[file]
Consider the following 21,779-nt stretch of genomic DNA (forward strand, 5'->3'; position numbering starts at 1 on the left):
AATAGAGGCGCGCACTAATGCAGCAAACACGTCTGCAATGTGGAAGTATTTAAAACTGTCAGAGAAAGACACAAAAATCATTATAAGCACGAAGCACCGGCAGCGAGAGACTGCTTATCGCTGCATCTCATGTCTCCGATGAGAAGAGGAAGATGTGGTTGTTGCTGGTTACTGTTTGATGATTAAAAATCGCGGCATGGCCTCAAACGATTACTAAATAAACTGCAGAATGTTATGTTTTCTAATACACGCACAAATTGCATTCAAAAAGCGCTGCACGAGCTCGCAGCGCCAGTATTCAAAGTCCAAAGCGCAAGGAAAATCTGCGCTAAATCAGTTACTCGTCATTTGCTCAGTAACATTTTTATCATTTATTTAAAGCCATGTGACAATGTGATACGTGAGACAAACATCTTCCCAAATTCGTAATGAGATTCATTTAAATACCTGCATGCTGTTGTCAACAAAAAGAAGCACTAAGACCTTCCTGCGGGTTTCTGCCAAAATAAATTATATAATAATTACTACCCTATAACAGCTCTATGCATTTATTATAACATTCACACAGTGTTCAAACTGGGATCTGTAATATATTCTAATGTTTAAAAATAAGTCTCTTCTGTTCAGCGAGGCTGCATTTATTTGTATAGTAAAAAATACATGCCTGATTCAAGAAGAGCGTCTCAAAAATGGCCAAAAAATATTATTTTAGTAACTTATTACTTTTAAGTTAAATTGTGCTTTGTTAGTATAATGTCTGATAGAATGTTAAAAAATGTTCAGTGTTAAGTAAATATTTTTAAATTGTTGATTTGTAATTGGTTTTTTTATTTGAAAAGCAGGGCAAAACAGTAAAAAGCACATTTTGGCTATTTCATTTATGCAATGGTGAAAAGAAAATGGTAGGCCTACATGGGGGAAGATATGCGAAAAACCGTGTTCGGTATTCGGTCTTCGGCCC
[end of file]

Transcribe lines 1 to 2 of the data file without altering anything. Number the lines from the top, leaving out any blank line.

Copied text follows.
Consider the following 21,779-nt stretch of genomic DNA (forward strand, 5'->3'; position numbering starts at 1 on the left):
AATAGAGGCGCGCACTAATGCAGCAAACACGTCTGCAATGTGGAAGTATTTAAAACTGTCAGAGAAAGACACAAAAATCATTATAAGCACGAAGCACCGGCAGCGAGAGACTGCTTATCGCTGCATCTCATGTCTCCGATGAGAAGAGGAAGATGTGGTTGTTGCTGGTTACTGTTTGATGATTAAAAATCGCGGCATGGCCTCAAACGATTACTAAATAAACTGCAGAATGTTATGTTTTCTAATACACGCACAAATTGCATTCAAAAAGCGCTGCACGAGCTCGCAGCGCCAGTATTCAAAGTCCAAAGCGCAAGGAAAATCTGCGCTAAATCAGTTACTCGTCATTTGCTCAGTAACATTTTTATCATTTATTTAAAGCCATGTGACAATGTGATACGTGAGACAAACATCTTCCCAAATTCGTAATGAGATTCATTTAAATACCTGCATGCTGTTGTCAACAAAAAGAAGCACTAAGACCTTCCTGCGGGTTTCTGCCAAAATAAATTATATAATAATTACTACCCTATAACAGCTCTATGCATTTATTATAACATTCACACAGTGTTCAAACTGGGATCTGTAATATATTCTAATGTTTAAAAATAAGTCTCTTCTGTTCAGCGAGGCTGCATTTATTTGTATAGTAAAAAATACATGCCTGATTCAAGAAGAGCGTCTCAAAAATGGCCAAAAAATATTATTTTAGTAACTTATTACTTTTAAGTTAAATTGTGCTTTGTTAGTATAATGTCTGATAGAATGTTAAAAAATGTTCAGTGTTAAGTAAATATTTTTAAATTGTTGATTTGTAATTGGTTTTTTTATTTGAAAAGCAGGGCAAAACAGTAAAAAGCACATTTTGGCTATTTCATTTATGCAATGGTGAAAAGAAAATGGTAGGCCTACATGGGGGAAGATATGCGAAAAACCGTGTTCGGTATTCGGTCTTCGGCCC